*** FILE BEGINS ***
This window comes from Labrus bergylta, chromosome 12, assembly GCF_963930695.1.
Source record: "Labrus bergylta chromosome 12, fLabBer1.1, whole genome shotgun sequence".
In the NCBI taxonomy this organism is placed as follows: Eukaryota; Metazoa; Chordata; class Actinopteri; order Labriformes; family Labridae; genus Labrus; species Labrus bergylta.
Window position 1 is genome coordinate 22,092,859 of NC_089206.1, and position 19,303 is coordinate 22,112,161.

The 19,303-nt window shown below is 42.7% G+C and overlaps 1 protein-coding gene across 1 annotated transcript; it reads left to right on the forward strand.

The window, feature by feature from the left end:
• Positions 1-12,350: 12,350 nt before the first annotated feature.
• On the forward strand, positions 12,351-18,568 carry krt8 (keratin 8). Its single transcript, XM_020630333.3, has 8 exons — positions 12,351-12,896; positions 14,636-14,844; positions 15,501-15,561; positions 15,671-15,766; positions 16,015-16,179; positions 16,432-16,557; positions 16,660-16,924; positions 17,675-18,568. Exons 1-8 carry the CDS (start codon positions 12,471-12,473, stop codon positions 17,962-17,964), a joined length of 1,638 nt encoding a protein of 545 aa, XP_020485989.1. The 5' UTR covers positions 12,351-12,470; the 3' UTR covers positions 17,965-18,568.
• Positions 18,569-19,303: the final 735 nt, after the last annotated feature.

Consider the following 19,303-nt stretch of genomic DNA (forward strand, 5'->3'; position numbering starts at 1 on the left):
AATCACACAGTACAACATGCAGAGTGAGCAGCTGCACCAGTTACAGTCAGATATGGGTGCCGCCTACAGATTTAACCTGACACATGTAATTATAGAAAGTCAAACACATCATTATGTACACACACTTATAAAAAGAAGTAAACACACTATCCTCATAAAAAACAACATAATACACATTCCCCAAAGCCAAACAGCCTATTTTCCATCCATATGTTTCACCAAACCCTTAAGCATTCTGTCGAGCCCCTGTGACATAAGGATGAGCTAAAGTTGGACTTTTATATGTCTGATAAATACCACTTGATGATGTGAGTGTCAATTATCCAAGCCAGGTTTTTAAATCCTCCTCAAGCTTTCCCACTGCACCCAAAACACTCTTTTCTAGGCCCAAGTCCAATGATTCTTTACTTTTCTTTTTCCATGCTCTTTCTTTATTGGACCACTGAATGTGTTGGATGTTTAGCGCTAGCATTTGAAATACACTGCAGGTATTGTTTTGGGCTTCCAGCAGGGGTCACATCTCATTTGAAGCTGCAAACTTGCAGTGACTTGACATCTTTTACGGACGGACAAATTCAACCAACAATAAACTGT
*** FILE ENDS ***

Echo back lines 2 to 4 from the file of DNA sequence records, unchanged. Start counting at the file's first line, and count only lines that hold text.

Source record: "Labrus bergylta chromosome 12, fLabBer1.1, whole genome shotgun sequence".
In the NCBI taxonomy this organism is placed as follows: Eukaryota; Metazoa; Chordata; class Actinopteri; order Labriformes; family Labridae; genus Labrus; species Labrus bergylta.
Window position 1 is genome coordinate 22,092,859 of NC_089206.1, and position 19,303 is coordinate 22,112,161.